5. Don't change your spending patterns to max out rewards. Instead, make the card cater to your existing shopping habits. The best rewards card for you is one that offers the highest rewards on the types of purchases you actually make, so if you're not a frequent flyer, pick a card that offers the most points for gas or groceries rather than airline flights. Not only will this help you make the most of your credit card, it also keeps you from overspending on multiple cards to earn rewards.

Last but not least, don't let credit card interest kill the value of your rewards program. "Remember, if you can't pay off the balance each and every month, a rewards program is unlikely to benefit you financially due to the interest you'll pay," says Nitzsche.

Now, instead of scrounging behind the couch cushions for loose change, log on to your credit card accounts to see if any rogue rewards points are hidden away, waiting to help you upgrade your summer vacation.

Tips to snag travel vouchers
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Vacation Bliss May Be Hiding in Your Forgotten Rewards Points

When Scott Ford was laid off from his job in New York City back in 2008, he headed to JFK International Airport without thinking of anything other than getting on a plane to visit friends in sunny San Diego.

And when the Delta Airlines gate agent announced he needed a volunteer to be bumped from the flight because the plane was overbooked, Ford idly lifted his hand and accepted a voucher for a future flight.

"Suddenly, it clicked," says Ford, a native of Dayton, Ohio, who now makes his home in Portland, Ore. "Since I was unemployed I had the free time and flexible schedule to travel as much as I wanted if I could find a way to afford it."

As Ford accumulated travel vouchers and frequent flier miles by getting bumped from as many flights as possible, he developed a plan to spend every week of 2011 on vacation.

While not every traveler has the time and flexibility to voluntarily miss a flight, Ford's experiences offer a blueprint that some fliers can use to garner some of their own free travel.

Click through our gallery for Ford's top ten tips.

Ford says that if you want to accumulate vouchers and frequent flier miles, it's much better to build them up with a single airline. You can also leverage your loyalty to the airline for extra perks and upgrades.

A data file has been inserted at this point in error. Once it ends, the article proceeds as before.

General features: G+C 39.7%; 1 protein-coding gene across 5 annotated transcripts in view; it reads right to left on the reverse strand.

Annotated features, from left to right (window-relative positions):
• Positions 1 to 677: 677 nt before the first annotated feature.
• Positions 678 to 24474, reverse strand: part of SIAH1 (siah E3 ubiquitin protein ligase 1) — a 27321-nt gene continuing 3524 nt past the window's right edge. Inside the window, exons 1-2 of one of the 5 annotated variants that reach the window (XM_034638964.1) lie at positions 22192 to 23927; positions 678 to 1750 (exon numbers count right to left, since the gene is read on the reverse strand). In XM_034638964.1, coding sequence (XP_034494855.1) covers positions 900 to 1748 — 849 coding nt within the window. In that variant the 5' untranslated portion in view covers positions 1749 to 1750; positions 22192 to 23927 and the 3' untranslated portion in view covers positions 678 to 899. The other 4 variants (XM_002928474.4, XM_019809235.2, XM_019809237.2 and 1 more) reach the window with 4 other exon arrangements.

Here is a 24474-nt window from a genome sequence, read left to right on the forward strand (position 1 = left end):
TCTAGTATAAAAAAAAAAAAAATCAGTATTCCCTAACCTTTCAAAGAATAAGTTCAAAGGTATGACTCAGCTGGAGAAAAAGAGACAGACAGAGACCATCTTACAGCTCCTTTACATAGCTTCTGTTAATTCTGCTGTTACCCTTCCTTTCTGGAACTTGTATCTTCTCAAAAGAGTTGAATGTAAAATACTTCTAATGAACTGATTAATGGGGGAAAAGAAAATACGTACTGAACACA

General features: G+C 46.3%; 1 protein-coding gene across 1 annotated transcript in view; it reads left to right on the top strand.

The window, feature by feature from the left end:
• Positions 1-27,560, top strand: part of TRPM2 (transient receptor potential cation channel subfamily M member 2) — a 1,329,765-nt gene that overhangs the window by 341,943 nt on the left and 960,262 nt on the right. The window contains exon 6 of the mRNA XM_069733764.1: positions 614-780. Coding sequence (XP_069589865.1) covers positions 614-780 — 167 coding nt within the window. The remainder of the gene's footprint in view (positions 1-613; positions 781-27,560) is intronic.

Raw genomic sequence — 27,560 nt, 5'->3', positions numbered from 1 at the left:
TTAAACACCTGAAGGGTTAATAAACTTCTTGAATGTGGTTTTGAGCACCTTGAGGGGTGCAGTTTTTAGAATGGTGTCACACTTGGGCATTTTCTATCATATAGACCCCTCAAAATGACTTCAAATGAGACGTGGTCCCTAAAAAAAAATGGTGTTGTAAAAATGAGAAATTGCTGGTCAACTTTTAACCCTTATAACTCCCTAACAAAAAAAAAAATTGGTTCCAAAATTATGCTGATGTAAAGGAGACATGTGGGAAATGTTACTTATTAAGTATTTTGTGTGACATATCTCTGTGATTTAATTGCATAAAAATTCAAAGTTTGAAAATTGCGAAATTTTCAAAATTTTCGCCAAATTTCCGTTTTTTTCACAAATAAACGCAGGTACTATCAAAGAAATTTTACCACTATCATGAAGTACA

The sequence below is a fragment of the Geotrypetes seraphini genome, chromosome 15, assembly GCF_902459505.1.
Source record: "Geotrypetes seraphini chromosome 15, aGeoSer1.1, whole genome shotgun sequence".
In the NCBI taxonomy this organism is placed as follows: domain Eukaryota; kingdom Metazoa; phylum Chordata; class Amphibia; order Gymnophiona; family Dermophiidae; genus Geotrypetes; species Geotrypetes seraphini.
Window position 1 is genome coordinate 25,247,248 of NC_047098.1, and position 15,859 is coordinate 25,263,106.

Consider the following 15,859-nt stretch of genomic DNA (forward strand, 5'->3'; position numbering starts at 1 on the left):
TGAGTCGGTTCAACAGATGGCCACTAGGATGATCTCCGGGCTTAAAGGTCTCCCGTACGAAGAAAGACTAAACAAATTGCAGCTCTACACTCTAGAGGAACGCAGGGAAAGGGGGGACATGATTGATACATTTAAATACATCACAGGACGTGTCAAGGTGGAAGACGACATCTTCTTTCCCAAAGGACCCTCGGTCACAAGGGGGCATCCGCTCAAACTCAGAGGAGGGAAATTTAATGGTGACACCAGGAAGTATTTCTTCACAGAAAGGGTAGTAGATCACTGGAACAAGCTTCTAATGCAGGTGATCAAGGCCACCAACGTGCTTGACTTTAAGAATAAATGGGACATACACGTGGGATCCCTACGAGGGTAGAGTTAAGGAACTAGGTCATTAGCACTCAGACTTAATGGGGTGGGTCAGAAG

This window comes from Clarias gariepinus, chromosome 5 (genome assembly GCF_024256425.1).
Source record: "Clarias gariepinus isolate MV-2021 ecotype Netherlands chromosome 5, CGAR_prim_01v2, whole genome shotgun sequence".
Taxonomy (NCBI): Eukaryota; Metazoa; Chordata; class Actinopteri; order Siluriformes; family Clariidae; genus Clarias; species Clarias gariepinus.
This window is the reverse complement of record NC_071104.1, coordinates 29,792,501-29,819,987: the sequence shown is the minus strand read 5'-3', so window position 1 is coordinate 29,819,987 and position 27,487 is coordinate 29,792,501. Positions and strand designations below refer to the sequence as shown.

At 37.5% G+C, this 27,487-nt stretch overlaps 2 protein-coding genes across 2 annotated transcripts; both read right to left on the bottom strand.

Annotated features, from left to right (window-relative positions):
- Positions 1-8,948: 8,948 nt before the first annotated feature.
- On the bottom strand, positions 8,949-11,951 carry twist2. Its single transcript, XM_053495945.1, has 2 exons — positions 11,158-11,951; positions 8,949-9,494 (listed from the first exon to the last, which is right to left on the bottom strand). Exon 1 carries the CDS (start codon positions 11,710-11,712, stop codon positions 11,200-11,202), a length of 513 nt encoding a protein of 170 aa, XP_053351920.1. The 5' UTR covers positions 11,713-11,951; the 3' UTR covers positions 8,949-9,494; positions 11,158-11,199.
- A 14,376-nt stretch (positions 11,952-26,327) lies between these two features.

Your likelihood of getting bumped increases when you travel when everyone else does, such as Friday and Sunday evenings or around holidays.

Ford books as many connections as possible to increase the chances of being bumped on one or more sections of the trip.

Before you book any flight, check the seat map to see how many empty seats are available or call the airline to find out if a flight is nearly full. Book your ticket on the flight that has very few seats left.

If you can't always be flexible and offer to miss a flight, try to add some extra time to the beginning or end of each business trip or vacation when a few extra hours at the airport won't matter.

If you're at the gate early, you'll have time to tell the gate attendant and the person at the check-in counter that you're available to be bumped.

Ask the gate attendant as soon as you arrive if the flight is full and let that person know you're willing to be bumped if they need someone.

Ask the gate attendant if there will be a "weight imbalance" on your flight. Instead of dumping too-heavy bags, the airline will sometimes reduce the plane's weight by bumping one or two passengers, says Ford.

If you do get bumped, it's much easier if you only have a carry-on bag rather than having your luggage pulled from the flight. Alternatively, pack belongings for one night and meet up with your bag later.

Always be calm and polite with the gate attendants so you're the one picked if there are several volunteers.